“It’s not going to do any good to land on Mars if we’re stupid” – Ray Bradbury
In the not too distant future, “Nathaniel Shephard” (Gary Oldman – The Dark Knight Rises, Robocop) watches one of his dreams come true. Thanks to his company, Genesis, a mission to colonize Mars is launched. It is being commanded by “Sarah Elliot” (Janet Montgomery, Black Swan) and she’s taking an additional risk in blasting off for Mars. Unknown to anyone else involved with the mission, Sarah is pregnant.
The dangers to the fetus of gestation in a zero-gravity environment are huge. “Gardner Elliot” is born but Sarah dies in childbirth. Fearing the damage to Genesis and the Mars colonization project, Nathaniel manages to convince everyone to keep the existence of Gardner a secret.
Sixteen years later the teen Gardner (Asa Butterfield, Hugo) is incredibly bright and frustrated at being confined to the Mars colony. Astronaut “Kendra Wyndham” (Carla Gugino, San Andreas) has been the closest thing to a parent he has known as he grew up on Mars. Upon discovering a photograph of his mother and a man, he becomes convinced that the man is his father. He wants to go to Earth to find his father, and to meet the girl he has been chatting with. “Tulsa” (Britt Robertson, Tomorrowland) lives in from Colorado and is about to age out of foster care. She has been talking with Gardner via online chat. His excuse for his inability to visit her is a disease that keeps him confined to the Manhattan penthouse where he lives.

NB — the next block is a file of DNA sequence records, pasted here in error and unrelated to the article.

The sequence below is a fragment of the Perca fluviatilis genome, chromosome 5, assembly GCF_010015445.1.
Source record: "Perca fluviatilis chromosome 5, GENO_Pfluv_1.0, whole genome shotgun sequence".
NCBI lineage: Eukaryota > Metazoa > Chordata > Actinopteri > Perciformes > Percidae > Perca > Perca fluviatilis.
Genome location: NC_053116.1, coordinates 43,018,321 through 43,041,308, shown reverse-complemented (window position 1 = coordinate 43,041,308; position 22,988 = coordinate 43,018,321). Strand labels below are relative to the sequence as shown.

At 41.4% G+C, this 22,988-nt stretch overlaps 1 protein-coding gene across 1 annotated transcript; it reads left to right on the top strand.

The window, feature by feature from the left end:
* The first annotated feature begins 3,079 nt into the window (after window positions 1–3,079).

After risky surgery to strengthen his skeletal system to handle the increased gravity of Earth, Gardner gets his wish granted and he travels to Earth with Kendra. After arriving he escapes from the isolation facility he is being kept in and goes to Colorado to meet Tulsa. They set out to find his father, while Nathaniel and Kendra search frantically for him, since Gardner doesn’t know that staying on Earth too much longer will kill him.
The Space Between Us had a great premise that somehow went far off course in the execution. That is very surprising given that director Peter Chelsom has a proven track record in the rom-com genre; even if this is more of a romantic drama. Serendipity was great and his English language remake of the wonderful Japanese film Shall We Dance was solid. It doesn’t help that the chemistry between Asa Butterfield and Britt Robertson is weak. The bad science can be forgiven based on the notion of suspending disbelief when you walk into the auditorium. Then again, seeing Gardner and Tulsa chatting online in real-time is a bit of a stretch given that the average delay in sending such a message from Earth to Mars (or vice-versa) would take an average of 13 minutes.
Carla Gugino makes the best of this bad situation and gives an excellent performance. Britt Robertson continues to demonstrate she is an actress who is going places. The space travel imagery is done quite well and the other special effects are excellent. But in the end this is a movie that does not deliver.